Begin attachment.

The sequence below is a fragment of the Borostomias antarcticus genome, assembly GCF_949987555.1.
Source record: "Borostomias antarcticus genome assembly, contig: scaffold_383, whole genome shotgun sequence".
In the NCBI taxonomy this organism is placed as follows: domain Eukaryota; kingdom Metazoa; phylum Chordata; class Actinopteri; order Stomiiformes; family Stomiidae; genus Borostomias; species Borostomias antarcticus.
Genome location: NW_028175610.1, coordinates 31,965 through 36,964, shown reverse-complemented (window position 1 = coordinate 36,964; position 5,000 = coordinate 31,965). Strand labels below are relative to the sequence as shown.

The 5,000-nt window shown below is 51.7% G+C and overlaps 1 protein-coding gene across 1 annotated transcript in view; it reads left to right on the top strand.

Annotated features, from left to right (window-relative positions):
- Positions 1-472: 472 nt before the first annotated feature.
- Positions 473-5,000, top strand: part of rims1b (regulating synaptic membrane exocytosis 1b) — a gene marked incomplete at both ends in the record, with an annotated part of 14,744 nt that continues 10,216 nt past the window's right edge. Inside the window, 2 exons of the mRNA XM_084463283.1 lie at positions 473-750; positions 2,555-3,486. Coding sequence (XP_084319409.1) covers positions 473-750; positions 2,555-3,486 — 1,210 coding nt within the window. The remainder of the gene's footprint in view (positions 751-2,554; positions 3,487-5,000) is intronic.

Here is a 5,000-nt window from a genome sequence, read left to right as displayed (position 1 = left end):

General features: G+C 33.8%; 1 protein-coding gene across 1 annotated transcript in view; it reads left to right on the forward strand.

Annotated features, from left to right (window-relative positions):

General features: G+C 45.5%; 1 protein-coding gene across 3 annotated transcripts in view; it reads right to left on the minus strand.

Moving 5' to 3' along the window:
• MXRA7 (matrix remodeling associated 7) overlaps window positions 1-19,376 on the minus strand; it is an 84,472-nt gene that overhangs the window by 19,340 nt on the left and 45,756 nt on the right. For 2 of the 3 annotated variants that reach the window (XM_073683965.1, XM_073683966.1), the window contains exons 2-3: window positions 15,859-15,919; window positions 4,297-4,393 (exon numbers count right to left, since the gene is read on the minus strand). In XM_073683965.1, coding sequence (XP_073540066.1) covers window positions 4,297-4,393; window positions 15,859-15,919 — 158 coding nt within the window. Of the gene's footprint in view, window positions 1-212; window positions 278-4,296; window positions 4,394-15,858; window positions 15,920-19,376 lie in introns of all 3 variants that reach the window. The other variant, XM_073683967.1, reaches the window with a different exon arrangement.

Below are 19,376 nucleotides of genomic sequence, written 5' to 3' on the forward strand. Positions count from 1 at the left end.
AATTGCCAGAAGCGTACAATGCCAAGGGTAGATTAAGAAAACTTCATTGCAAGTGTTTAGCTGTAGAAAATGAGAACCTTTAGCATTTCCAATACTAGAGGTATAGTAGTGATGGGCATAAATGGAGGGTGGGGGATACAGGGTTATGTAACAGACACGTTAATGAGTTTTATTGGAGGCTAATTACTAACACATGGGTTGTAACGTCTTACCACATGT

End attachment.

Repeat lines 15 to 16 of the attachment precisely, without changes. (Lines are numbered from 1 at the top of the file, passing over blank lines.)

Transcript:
Below are 19,376 nucleotides of genomic sequence, written 5' to 3' on the forward strand. Positions count from 1 at the left end.
AATTGCCAGAAGCGTACAATGCCAAGGGTAGATTAAGAAAACTTCATTGCAAGTGTTTAGCTGTAGAAAATGAGAACCTTTAGCATTTCCAATACTAGAGGTATAGTAGTGATGGGCATAAATGGAGGGTGGGGGATACAGGGTTATGTAACAGACACGTTAATGAGTTTTATTGGAGGCTAATTACTAACACATGGGTTGTAACGTCTTACCACATGT